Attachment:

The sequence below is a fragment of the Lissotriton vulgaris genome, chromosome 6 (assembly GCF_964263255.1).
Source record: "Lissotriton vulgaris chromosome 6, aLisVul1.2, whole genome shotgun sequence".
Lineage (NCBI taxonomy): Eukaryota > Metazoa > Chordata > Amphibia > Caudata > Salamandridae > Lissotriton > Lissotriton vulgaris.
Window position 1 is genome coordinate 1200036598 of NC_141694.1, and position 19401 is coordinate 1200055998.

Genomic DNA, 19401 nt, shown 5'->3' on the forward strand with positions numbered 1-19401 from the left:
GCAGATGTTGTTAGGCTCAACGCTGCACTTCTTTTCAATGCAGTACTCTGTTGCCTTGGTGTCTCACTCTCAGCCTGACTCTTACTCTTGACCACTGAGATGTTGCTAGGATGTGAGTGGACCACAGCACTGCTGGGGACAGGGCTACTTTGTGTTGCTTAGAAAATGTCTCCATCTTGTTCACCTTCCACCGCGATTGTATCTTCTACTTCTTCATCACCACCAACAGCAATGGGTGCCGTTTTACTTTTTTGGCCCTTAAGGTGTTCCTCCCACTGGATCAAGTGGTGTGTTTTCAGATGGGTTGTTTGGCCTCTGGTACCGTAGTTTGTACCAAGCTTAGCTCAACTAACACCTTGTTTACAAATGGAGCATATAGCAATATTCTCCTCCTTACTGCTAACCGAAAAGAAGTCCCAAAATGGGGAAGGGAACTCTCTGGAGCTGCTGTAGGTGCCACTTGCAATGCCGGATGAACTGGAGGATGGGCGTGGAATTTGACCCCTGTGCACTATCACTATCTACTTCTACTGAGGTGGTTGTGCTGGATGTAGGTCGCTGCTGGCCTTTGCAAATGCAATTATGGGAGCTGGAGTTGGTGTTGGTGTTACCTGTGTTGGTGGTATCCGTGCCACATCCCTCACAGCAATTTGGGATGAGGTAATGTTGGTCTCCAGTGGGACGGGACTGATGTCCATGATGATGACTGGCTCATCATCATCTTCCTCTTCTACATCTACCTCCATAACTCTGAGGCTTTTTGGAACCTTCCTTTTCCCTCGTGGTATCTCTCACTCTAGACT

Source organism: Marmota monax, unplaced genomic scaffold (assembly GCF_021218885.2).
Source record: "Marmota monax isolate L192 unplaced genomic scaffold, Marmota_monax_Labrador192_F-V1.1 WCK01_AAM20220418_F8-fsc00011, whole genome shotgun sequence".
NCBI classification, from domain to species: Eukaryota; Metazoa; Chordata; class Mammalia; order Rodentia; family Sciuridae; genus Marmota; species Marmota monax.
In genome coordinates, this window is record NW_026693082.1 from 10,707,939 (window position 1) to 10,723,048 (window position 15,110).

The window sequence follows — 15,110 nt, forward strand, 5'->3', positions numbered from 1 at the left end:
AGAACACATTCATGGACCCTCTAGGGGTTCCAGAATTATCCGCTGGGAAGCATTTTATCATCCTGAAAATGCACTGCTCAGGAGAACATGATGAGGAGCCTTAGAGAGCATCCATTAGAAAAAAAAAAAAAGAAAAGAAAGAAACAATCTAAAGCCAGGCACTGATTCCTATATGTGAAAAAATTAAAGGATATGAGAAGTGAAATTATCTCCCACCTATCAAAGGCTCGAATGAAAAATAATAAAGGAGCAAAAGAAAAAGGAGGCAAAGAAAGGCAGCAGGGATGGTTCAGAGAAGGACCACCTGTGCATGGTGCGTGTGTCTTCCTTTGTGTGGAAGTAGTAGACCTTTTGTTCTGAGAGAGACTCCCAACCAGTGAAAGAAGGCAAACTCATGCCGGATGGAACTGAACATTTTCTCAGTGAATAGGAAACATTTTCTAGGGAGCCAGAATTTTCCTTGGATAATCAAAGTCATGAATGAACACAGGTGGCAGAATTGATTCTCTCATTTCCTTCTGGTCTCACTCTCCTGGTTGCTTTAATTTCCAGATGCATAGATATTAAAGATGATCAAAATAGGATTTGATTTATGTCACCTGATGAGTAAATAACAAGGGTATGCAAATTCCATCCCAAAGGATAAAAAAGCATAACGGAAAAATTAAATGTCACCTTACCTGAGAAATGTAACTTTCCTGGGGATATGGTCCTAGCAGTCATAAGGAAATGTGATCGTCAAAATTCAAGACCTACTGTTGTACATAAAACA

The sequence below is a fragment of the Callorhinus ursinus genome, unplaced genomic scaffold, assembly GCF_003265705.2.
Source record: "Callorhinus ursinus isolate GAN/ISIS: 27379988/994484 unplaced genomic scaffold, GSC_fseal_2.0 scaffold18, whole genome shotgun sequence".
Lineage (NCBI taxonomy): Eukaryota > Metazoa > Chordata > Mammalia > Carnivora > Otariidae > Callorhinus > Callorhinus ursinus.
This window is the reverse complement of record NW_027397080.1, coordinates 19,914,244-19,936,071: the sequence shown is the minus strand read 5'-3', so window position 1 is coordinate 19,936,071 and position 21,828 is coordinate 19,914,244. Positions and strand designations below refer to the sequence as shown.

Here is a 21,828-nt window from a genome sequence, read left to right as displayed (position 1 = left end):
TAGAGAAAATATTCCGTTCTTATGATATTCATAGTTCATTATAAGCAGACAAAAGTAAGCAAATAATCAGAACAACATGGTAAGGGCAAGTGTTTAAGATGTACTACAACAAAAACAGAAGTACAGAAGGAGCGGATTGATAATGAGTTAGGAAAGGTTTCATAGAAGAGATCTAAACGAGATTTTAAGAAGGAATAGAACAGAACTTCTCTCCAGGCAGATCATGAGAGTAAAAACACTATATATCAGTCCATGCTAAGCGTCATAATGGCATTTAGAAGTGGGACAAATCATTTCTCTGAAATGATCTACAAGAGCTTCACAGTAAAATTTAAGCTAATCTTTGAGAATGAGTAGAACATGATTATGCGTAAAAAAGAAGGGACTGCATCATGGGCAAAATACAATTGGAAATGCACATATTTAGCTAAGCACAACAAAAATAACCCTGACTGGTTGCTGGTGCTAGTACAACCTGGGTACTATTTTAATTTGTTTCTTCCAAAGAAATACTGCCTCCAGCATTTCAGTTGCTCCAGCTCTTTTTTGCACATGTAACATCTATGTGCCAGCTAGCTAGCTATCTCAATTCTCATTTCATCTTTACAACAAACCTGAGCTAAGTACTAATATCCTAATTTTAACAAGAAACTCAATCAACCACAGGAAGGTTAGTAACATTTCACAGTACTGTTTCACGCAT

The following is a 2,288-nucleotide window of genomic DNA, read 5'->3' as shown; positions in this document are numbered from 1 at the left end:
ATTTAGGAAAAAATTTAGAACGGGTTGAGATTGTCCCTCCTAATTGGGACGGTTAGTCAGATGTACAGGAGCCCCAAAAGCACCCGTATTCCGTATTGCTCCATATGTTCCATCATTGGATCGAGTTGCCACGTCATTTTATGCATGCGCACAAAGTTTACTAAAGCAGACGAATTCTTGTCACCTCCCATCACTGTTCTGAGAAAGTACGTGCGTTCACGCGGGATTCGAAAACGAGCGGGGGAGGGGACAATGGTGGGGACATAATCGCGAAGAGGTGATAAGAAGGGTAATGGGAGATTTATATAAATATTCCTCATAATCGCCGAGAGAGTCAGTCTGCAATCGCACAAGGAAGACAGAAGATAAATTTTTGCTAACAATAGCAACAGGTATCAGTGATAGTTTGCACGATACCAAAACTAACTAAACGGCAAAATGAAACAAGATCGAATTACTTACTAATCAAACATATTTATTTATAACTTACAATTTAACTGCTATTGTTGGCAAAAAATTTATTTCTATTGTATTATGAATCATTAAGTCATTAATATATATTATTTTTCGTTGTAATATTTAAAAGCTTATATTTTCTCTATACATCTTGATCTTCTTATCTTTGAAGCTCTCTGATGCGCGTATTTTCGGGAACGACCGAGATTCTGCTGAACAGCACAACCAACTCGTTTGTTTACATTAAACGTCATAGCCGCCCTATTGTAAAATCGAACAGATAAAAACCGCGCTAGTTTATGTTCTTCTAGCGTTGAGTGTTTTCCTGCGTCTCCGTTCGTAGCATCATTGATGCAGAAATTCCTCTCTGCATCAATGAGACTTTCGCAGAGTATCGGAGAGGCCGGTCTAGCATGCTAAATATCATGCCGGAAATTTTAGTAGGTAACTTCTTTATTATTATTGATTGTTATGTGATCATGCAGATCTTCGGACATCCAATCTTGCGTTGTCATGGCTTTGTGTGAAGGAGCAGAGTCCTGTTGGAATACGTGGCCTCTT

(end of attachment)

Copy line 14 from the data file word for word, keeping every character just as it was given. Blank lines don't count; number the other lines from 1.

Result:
Source record: "Callorhinus ursinus isolate GAN/ISIS: 27379988/994484 unplaced genomic scaffold, GSC_fseal_2.0 scaffold18, whole genome shotgun sequence".